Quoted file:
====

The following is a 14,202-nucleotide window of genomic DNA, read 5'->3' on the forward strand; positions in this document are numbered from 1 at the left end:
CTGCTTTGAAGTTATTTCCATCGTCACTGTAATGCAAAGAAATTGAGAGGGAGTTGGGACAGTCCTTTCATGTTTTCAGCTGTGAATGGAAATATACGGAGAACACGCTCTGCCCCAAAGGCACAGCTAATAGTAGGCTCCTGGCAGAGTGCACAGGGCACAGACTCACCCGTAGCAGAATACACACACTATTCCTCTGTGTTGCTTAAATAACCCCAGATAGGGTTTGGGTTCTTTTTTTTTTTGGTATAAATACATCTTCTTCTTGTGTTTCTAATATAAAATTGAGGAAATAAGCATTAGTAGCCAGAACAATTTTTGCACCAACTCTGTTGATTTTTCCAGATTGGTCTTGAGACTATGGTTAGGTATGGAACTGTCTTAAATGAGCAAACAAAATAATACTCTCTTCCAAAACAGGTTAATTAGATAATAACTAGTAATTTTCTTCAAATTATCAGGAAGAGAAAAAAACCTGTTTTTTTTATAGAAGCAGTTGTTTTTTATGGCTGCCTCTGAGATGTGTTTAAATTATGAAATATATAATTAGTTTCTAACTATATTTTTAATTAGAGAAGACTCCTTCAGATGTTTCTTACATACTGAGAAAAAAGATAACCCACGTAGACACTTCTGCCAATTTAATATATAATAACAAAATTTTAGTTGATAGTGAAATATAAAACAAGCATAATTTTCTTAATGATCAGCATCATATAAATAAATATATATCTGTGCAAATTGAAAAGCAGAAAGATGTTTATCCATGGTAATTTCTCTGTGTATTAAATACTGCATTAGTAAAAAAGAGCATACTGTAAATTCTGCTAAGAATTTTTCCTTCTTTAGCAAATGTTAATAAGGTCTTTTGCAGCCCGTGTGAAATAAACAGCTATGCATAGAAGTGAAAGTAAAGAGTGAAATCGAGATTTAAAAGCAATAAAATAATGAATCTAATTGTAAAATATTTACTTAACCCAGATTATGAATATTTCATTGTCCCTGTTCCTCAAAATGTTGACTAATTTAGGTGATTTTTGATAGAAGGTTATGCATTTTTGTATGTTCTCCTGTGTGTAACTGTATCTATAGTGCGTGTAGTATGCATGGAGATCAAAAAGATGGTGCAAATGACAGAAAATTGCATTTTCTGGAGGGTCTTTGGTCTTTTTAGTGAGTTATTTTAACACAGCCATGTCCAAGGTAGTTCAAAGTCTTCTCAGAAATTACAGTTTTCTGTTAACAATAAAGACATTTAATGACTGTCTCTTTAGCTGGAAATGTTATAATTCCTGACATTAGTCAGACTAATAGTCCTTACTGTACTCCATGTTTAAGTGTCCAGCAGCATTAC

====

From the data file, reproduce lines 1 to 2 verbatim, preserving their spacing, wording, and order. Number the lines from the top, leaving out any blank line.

The following is a 14,202-nucleotide window of genomic DNA, read 5'->3' on the forward strand; positions in this document are numbered from 1 at the left end:
CTGCTTTGAAGTTATTTCCATCGTCACTGTAATGCAAAGAAATTGAGAGGGAGTTGGGACAGTCCTTTCATGTTTTCAGCTGTGAATGGAAATATACGGAGAACACGCTCTGCCCCAAAGGCACAGCTAATAGTAGGCTCCTGGCAGAGTGCACAGGGCACAGACTCACCCGTAGCAGAATACACACACTATTCCTCTGTGTTGCTTAAATAACCCCAGATAGGGTTTGGGTTCTTTTTTTTTTTGGTATAAATACATCTTCTTCTTGTGTTTCTAATATAAAATTGAGGAAATAAGCATTAGTAGCCAGAACAATTTTTGCACCAACTCTGTTGATTTTTCCAGATTGGTCTTGAGACTATGGTTAGGTATGGAACTGTCTTAAATGAGCAAACAAAATAATACTCTCTTCCAAAACAGGTTAATTAGATAATAACTAGTAATTTTCTTCAAATTATCAGGAAGAGAAAAAAACCTGTTTTTTTTATAGAAGCAGTTGTTTTTTATGGCTGCCTCTGAGATGTGTTTAAATTATGAAATATATAATTAGTTTCTAACTATATTTTTAATTAGAGAAGACTCCTTCAGATGTTTCTTACATACTGAGAAAAAAGATAACCCACGTAGACACTTCTGCCAATTTAATATATAATAACAAAATTTTAGTTGATAGTGAAATATAAAACAAGCATAATTTTCTTAATGATCAGCATCATATAAATAAATATATATCTGTGCAAATTGAAAAGCAGAAAGATGTTTATCCATGGTAATTTCTCTGTGTATTAAATACTGCATTAGTAAAAAAGAGCATACTGTAAATTCTGCTAAGAATTTTTCCTTCTTTAGCAAATGTTAATAAGGTCTTTTGCAGCCCGTGTGAAATAAACAGCTATGCATAGAAGTGAAAGTAAAGAGTGAAATCGAGATTTAAAAGCAATAAAATAATGAATCTAATTGTAAAATATTTACTTAACCCAGATTATGAATATTTCATTGTCCCTGTTCCTCAAAATGTTGACTAATTTAGGTGATTTTTGATAGAAGGTTATGCATTTTTGTATGTTCTCCTGTGTGTAACTGTATCTATAGTGCGTGTAGTATGCATGGAGATCAAAAAGATGGTGCAAATGACAGAAAATTGCATTTTCTGGAGGGTCTTTGGTCTTTTTAGTGAGTTATTTTAACACAGCCATGTCCAAGGTAGTTCAAAGTCTTCTCAGAAATTACAGTTTTCTGTTAACAATAAAGACATTTAATGACTGTCTCTTTAGCTGGAAATGTTATAATTCCTGACATTAGTCAGACTAATAGTCCTTACTGTACTCCATGTTTAAGTGTCCAGCAGCATTAC